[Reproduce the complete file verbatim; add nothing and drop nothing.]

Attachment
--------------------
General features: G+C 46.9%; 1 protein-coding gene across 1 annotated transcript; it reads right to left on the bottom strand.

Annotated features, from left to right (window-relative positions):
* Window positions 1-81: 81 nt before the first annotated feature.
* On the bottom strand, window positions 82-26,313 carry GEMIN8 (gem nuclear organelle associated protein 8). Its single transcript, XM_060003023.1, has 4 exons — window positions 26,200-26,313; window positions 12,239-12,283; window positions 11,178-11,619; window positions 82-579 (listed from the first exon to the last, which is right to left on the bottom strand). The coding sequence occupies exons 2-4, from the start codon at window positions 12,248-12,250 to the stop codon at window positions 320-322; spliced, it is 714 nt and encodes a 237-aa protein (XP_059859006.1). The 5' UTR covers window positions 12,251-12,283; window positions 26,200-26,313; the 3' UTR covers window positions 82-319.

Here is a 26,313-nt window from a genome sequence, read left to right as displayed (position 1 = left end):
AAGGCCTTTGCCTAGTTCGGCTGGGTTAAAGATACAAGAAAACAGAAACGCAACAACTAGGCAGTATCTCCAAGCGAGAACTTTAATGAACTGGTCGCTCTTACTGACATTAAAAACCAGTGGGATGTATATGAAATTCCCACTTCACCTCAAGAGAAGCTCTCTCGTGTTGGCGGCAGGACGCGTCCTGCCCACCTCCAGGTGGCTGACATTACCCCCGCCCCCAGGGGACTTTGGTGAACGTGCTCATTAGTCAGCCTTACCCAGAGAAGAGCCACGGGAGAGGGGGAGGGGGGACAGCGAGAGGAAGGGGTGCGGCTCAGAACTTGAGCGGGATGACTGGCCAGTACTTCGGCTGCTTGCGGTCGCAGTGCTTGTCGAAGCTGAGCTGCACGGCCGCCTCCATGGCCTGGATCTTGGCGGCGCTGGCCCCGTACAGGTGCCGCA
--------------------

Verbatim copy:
General features: G+C 46.9%; 1 protein-coding gene across 1 annotated transcript; it reads right to left on the bottom strand.

Annotated features, from left to right (window-relative positions):
* Window positions 1-81: 81 nt before the first annotated feature.
* On the bottom strand, window positions 82-26,313 carry GEMIN8 (gem nuclear organelle associated protein 8). Its single transcript, XM_060003023.1, has 4 exons — window positions 26,200-26,313; window positions 12,239-12,283; window positions 11,178-11,619; window positions 82-579 (listed from the first exon to the last, which is right to left on the bottom strand). The coding sequence occupies exons 2-4, from the start codon at window positions 12,248-12,250 to the stop codon at window positions 320-322; spliced, it is 714 nt and encodes a 237-aa protein (XP_059859006.1). The 5' UTR covers window positions 12,251-12,283; window positions 26,200-26,313; the 3' UTR covers window positions 82-319.

Here is a 26,313-nt window from a genome sequence, read left to right as displayed (position 1 = left end):
AAGGCCTTTGCCTAGTTCGGCTGGGTTAAAGATACAAGAAAACAGAAACGCAACAACTAGGCAGTATCTCCAAGCGAGAACTTTAATGAACTGGTCGCTCTTACTGACATTAAAAACCAGTGGGATGTATATGAAATTCCCACTTCACCTCAAGAGAAGCTCTCTCGTGTTGGCGGCAGGACGCGTCCTGCCCACCTCCAGGTGGCTGACATTACCCCCGCCCCCAGGGGACTTTGGTGAACGTGCTCATTAGTCAGCCTTACCCAGAGAAGAGCCACGGGAGAGGGGGAGGGGGGACAGCGAGAGGAAGGGGTGCGGCTCAGAACTTGAGCGGGATGACTGGCCAGTACTTCGGCTGCTTGCGGTCGCAGTGCTTGTCGAAGCTGAGCTGCACGGCCGCCTCCATGGCCTGGATCTTGGCGGCGCTGGCCCCGTACAGGTGCCGCA